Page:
(Updates with director-general’s comments starting in second paragraph.)
June 22 (Bloomberg) -- South Africa’s National Treasury is considering a request for financial aid from neighboring Swaziland, which is at risk of running out of money to pay state employees, said Jerry Matjila, the director-general of South Africa’s international relations department.
“The question is how much we can help,” Matjila told lawmakers in Cape Town today. “We want a stable continent. We start with our neighbors.”
Swaziland, Africa’s third-largest sugar producer, lost a third of its revenue last year as income from a regional customs union that includes South Africa declined after the global economic crisis cut trade. The landlocked nation is seeking “a very considerable amount of money” from South Africa, in addition to an International Monetary Fund loan that requires it to cut the state’s wage bill, Matjila said in an interview.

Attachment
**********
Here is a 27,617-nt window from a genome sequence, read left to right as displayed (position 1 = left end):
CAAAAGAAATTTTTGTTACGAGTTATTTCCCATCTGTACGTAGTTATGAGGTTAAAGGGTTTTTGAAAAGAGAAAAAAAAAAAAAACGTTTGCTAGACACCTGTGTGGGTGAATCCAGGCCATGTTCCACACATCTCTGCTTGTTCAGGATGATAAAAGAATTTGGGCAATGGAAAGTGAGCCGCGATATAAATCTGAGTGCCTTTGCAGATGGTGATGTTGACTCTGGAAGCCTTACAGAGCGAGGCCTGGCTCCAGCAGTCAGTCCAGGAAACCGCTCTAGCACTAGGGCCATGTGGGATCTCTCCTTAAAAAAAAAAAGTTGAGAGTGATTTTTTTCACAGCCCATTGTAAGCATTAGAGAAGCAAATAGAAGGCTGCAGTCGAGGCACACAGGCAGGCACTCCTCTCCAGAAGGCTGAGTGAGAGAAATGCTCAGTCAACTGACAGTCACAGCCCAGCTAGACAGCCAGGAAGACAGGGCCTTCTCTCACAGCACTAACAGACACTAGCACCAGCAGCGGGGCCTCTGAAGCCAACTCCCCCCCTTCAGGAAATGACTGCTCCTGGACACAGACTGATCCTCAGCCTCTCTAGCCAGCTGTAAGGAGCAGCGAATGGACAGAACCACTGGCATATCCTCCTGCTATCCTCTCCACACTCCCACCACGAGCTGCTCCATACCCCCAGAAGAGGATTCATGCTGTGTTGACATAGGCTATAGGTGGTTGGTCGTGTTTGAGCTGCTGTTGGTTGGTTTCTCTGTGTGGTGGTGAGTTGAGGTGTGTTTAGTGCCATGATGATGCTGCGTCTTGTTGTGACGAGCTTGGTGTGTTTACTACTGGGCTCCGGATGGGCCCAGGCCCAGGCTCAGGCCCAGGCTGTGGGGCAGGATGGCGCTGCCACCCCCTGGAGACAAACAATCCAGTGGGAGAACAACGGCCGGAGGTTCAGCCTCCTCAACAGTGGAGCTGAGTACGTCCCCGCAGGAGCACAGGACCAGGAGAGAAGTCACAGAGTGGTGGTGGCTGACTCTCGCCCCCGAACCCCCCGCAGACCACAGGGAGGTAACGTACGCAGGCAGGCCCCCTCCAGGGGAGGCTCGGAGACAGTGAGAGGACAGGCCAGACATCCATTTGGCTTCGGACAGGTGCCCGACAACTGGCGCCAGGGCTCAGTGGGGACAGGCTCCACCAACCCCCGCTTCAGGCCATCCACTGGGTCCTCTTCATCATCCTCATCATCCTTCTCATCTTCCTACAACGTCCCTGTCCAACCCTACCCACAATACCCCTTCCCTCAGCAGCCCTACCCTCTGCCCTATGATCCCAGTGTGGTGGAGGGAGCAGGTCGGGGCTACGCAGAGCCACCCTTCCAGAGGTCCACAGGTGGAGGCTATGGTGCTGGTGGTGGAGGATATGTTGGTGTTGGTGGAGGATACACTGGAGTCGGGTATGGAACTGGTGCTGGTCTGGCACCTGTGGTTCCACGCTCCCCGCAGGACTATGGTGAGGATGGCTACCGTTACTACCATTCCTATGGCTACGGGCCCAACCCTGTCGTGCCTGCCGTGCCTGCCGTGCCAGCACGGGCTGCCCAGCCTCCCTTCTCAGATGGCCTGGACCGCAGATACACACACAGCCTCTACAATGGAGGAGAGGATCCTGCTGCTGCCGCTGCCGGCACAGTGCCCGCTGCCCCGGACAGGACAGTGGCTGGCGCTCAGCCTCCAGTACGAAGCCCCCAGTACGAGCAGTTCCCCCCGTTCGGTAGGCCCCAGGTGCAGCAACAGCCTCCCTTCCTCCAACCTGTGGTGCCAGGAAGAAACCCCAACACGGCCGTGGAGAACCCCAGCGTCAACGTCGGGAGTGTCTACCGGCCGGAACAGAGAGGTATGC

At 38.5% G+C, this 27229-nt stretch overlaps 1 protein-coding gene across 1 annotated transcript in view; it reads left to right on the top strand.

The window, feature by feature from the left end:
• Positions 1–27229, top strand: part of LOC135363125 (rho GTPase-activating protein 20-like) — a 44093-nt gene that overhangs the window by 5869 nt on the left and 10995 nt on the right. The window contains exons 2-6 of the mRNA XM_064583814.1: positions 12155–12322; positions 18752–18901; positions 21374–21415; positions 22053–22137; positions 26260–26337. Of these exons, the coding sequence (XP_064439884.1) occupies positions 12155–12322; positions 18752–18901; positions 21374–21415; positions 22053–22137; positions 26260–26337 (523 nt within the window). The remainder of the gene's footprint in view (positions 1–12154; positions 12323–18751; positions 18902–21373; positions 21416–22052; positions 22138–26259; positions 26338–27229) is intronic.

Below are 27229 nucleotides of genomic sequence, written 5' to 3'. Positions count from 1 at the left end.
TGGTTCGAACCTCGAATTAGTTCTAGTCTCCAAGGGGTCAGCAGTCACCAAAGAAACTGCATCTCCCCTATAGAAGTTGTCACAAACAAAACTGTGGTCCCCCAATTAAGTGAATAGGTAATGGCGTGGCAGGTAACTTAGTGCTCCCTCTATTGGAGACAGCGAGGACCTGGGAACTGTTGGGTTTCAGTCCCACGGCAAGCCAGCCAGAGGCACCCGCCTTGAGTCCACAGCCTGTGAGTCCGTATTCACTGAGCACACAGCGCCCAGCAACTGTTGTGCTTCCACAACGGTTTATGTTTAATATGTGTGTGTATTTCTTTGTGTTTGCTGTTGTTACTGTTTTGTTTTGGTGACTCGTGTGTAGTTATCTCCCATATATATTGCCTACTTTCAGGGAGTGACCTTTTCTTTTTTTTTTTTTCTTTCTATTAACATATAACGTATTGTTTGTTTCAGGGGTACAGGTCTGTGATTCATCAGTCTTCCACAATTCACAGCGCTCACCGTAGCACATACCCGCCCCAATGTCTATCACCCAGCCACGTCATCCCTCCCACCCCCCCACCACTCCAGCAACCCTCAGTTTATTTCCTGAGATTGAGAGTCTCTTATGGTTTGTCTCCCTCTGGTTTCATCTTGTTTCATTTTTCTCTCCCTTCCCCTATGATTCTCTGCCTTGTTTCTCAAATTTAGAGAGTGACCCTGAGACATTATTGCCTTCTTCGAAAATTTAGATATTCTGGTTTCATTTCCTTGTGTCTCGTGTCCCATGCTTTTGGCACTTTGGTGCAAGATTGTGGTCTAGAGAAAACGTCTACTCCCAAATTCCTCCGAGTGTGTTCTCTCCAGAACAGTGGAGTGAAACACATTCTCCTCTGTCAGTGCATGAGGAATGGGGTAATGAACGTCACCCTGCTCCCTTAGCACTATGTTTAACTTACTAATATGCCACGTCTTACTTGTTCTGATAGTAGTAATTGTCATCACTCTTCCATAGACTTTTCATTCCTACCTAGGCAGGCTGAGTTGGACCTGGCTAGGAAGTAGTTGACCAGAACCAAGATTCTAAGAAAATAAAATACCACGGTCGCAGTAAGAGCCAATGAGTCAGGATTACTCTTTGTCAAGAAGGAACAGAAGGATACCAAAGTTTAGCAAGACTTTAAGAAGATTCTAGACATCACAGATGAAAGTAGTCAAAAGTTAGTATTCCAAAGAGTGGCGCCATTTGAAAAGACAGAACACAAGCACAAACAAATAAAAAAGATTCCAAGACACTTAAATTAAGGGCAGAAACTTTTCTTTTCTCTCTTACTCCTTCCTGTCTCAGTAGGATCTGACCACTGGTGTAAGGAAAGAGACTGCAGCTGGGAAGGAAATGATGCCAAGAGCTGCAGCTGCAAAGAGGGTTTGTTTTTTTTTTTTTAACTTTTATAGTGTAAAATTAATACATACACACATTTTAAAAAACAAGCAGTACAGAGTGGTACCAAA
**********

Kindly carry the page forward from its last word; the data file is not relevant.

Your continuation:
In April, police used tear gas, rubber bullets and water cannons to quell protests by labor unions to demand democracy in sub-Saharan Africa’s last absolute monarchy and to oppose state austerity measures.
Economic growth in Swaziland is likely to slow to 1.9 percent this year from 2.1 percent last year, while inflation may rise to 7.7 percent from 4.5 percent, according to the 2011 Africa Economic Outlook. The outlook, published on June 6, was co-written by the African Development Bank, the Organization for Economic Cooperation and Development, the United Nations Development Program and the UN Economic Commission for Africa.
South Africa may have to contend with a “flood” of immigrants from Swaziland if its financial problems are not resolved, Matjila said.
--Editors: Philip Sanders, Gordon Bell
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